Three years ago, Hong Kong swimmer Yvette Man-yi Kong was done with competition.
“I felt like I was being sucked into a black hole, and I felt sad about swimming, like it almost hurt to swim,” the 23-year-old tells CNN.
This year however, Yvette will be representing Hong Kong at the Rio Olympics — swimming the 100m and 200m breaststroke and the 4×100 medley relay — fulfilling a lifelong dream and conquering a depression that threatened to take her out of sport for good.
‘I was done with swimming’
“I’m very, very excited about the Rio Olympics,” Yvette tells CNN. “It will be my first Games, and my first time in South America. I’ve always wanted to visit Brazil.”
Getting to this point hasn’t been easy.
A former swimming prodigy when she was growing up in Hong Kong, Yvette began competing at age 11, and went on to win a string of titles during her teens.
At 18, she won a scholarship to study in the U.S. at the University of California, Berkeley.
But after early success, Yvette found it hard to maintain the winning streak.
“I hadn’t gotten any faster for six years, despite day after day of training, about 20 to 25 hours a week.”
The increasing pressure to perform and the lack of progress left her suffering from depression, and eventually, led to Yvette quitting the sport.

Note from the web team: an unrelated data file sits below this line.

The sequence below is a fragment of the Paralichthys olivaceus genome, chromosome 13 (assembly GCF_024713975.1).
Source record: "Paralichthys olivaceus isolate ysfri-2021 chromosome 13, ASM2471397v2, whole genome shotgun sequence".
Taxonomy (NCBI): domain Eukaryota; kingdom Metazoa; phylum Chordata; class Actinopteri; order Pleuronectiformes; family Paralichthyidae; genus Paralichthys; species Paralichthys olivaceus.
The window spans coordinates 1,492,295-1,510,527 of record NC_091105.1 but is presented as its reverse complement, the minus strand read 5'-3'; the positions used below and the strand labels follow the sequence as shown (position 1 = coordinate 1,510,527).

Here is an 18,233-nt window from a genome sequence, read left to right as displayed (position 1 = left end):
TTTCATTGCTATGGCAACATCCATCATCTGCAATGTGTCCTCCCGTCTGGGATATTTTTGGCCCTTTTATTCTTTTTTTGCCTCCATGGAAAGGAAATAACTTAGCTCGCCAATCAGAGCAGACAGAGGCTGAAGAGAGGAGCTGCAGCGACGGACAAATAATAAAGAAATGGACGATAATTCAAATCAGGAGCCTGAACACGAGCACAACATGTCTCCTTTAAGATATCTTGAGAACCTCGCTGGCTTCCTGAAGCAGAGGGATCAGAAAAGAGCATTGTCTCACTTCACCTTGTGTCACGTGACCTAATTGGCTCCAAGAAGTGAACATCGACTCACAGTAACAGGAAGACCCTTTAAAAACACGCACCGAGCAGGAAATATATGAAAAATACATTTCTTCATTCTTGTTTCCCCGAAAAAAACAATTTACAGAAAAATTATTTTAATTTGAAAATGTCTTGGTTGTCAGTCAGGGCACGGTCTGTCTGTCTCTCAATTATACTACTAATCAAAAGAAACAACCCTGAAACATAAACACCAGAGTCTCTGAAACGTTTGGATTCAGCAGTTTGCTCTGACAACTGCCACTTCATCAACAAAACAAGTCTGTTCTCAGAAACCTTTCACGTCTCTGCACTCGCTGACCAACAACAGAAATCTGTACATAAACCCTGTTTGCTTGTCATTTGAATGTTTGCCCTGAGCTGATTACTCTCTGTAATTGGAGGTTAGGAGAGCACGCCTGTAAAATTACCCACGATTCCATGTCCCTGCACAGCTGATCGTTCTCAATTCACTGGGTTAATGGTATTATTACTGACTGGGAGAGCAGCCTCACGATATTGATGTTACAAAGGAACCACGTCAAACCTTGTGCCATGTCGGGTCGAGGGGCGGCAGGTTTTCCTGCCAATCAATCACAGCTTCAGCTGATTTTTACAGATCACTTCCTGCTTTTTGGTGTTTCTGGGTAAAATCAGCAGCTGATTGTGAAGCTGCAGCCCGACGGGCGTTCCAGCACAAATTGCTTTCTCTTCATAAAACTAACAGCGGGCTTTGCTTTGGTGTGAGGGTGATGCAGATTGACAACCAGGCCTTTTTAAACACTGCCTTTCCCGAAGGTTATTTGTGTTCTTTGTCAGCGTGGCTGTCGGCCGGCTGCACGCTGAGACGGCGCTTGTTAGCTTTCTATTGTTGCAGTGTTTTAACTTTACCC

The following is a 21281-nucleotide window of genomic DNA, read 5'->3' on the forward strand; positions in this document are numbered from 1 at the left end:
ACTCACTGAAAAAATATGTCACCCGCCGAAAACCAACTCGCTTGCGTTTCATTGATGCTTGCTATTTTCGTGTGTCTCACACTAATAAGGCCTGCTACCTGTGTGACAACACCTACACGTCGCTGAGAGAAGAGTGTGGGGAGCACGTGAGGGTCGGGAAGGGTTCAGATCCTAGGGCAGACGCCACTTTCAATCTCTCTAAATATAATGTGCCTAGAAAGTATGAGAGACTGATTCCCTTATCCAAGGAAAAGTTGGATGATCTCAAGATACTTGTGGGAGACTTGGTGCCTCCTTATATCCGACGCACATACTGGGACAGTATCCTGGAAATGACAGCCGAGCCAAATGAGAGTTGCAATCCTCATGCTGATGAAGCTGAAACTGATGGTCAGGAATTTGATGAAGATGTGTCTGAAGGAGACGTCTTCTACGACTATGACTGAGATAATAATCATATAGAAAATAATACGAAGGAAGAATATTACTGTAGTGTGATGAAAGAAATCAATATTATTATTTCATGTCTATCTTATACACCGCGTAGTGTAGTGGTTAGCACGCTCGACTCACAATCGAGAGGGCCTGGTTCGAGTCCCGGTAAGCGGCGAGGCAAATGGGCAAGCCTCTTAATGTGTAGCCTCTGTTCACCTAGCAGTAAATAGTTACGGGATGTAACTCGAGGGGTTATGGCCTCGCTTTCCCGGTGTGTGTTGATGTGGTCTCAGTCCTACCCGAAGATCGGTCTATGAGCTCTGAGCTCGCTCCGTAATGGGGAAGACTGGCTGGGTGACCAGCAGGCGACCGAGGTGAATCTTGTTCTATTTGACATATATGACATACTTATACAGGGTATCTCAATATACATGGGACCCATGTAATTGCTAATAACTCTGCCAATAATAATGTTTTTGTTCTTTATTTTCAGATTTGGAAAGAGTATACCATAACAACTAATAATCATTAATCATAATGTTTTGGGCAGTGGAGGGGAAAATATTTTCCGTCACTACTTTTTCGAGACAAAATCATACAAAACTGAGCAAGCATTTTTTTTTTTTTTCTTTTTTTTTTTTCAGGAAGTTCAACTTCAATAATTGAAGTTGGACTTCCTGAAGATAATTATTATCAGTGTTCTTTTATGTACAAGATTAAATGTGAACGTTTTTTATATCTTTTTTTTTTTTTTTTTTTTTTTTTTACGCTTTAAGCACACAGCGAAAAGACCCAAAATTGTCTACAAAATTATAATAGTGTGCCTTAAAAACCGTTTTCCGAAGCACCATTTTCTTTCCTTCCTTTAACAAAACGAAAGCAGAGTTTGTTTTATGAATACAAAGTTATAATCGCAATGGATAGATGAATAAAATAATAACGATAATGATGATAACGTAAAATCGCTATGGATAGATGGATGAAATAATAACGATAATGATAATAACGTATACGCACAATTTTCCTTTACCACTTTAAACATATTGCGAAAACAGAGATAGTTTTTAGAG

“It got to a point in 2013, that I was done with swimming. I thought swimming was over,” Yvette says.
“That’s when I realized that I really had a problem, like a huge mental block.”
‘Never give up on yourself’
Admitting something was wrong was the first step to her recovery.
“When I was at my lowest point, I sought professional help, and I think that made things a little brighter for me. The whole experience made me realize that it’s okay to acknowledge that I wasn’t okay.”
Seeking professional help also helped Yvette to identify what was causing the problem.
“I let a lot of people’s expectations burden me, my own expectations burden me,” she says. “I put a lot of focus on the outcome instead of the process. So I realized swimming was a lot more than performance, it’s about the memories I made, the relationships I built, and the skills I learned.”
When Yvette switched her mentality to focus on the process rather than the results, it helped to bring back her enthusiasm for swimming, and it was a strategy that ironically paid off in her performances.
“After taking care of my well-being, my performances went up eventually, alongside with it,” she says.
Yvette returned to competition and won a Hong Kong Sports Institute grant which enabled her to train at the University of Edinburgh, where she went professional this year.
Yvette is now swimming faster than she ever has before — a turnaround which she says holds a powerful message for other athletes going through similar issues.
“Never give up on yourselves,” she says. “When I went to Edinburgh, I was at this 1:13 level of performance in the 100m breaststroke. And all of a sudden, I went to 1:07, and I qualified for the Olympics.”
“That was beyond my expectations, it was beyond everyone’s expectations. And I think the reason why was because I kept trying.”
Yvette’s main aim now is to make her supporters back home proud.
“I can’t wait to represent Hong Kong,” she says.